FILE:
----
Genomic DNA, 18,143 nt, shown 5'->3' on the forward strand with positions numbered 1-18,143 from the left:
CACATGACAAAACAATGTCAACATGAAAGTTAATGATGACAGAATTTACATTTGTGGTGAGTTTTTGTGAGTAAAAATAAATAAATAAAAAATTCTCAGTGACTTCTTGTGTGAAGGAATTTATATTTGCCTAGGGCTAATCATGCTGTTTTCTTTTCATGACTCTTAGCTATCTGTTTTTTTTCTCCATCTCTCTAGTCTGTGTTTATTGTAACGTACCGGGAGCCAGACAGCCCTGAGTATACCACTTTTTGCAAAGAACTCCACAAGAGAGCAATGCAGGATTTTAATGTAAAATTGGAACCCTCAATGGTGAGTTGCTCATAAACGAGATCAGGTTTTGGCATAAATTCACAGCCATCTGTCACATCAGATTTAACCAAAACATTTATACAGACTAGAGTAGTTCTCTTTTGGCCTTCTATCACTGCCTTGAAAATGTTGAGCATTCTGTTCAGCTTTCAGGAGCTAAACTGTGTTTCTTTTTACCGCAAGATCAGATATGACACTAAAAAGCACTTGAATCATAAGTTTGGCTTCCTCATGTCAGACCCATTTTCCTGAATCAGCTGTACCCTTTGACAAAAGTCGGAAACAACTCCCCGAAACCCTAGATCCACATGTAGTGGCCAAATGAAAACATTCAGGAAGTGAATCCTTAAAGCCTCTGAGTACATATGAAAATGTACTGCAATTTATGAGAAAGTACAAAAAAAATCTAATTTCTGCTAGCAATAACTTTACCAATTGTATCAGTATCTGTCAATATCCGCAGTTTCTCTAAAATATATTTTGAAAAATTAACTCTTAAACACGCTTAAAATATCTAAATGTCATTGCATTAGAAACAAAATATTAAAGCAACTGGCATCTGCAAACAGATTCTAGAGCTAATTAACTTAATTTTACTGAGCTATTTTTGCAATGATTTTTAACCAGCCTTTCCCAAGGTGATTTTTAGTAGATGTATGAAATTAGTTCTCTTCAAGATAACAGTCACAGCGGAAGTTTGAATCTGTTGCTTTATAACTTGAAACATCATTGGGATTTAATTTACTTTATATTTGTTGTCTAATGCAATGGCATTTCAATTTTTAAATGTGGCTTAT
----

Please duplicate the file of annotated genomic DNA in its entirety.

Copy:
Genomic DNA, 18,143 nt, shown 5'->3' on the forward strand with positions numbered 1-18,143 from the left:
CACATGACAAAACAATGTCAACATGAAAGTTAATGATGACAGAATTTACATTTGTGGTGAGTTTTTGTGAGTAAAAATAAATAAATAAAAAATTCTCAGTGACTTCTTGTGTGAAGGAATTTATATTTGCCTAGGGCTAATCATGCTGTTTTCTTTTCATGACTCTTAGCTATCTGTTTTTTTTCTCCATCTCTCTAGTCTGTGTTTATTGTAACGTACCGGGAGCCAGACAGCCCTGAGTATACCACTTTTTGCAAAGAACTCCACAAGAGAGCAATGCAGGATTTTAATGTAAAATTGGAACCCTCAATGGTGAGTTGCTCATAAACGAGATCAGGTTTTGGCATAAATTCACAGCCATCTGTCACATCAGATTTAACCAAAACATTTATACAGACTAGAGTAGTTCTCTTTTGGCCTTCTATCACTGCCTTGAAAATGTTGAGCATTCTGTTCAGCTTTCAGGAGCTAAACTGTGTTTCTTTTTACCGCAAGATCAGATATGACACTAAAAAGCACTTGAATCATAAGTTTGGCTTCCTCATGTCAGACCCATTTTCCTGAATCAGCTGTACCCTTTGACAAAAGTCGGAAACAACTCCCCGAAACCCTAGATCCACATGTAGTGGCCAAATGAAAACATTCAGGAAGTGAATCCTTAAAGCCTCTGAGTACATATGAAAATGTACTGCAATTTATGAGAAAGTACAAAAAAAATCTAATTTCTGCTAGCAATAACTTTACCAATTGTATCAGTATCTGTCAATATCCGCAGTTTCTCTAAAATATATTTTGAAAAATTAACTCTTAAACACGCTTAAAATATCTAAATGTCATTGCATTAGAAACAAAATATTAAAGCAACTGGCATCTGCAAACAGATTCTAGAGCTAATTAACTTAATTTTACTGAGCTATTTTTGCAATGATTTTTAACCAGCCTTTCCCAAGGTGATTTTTAGTAGATGTATGAAATTAGTTCTCTTCAAGATAACAGTCACAGCGGAAGTTTGAATCTGTTGCTTTATAACTTGAAACATCATTGGGATTTAATTTACTTTATATTTGTTGTCTAATGCAATGGCATTTCAATTTTTAAATGTGGCTTAT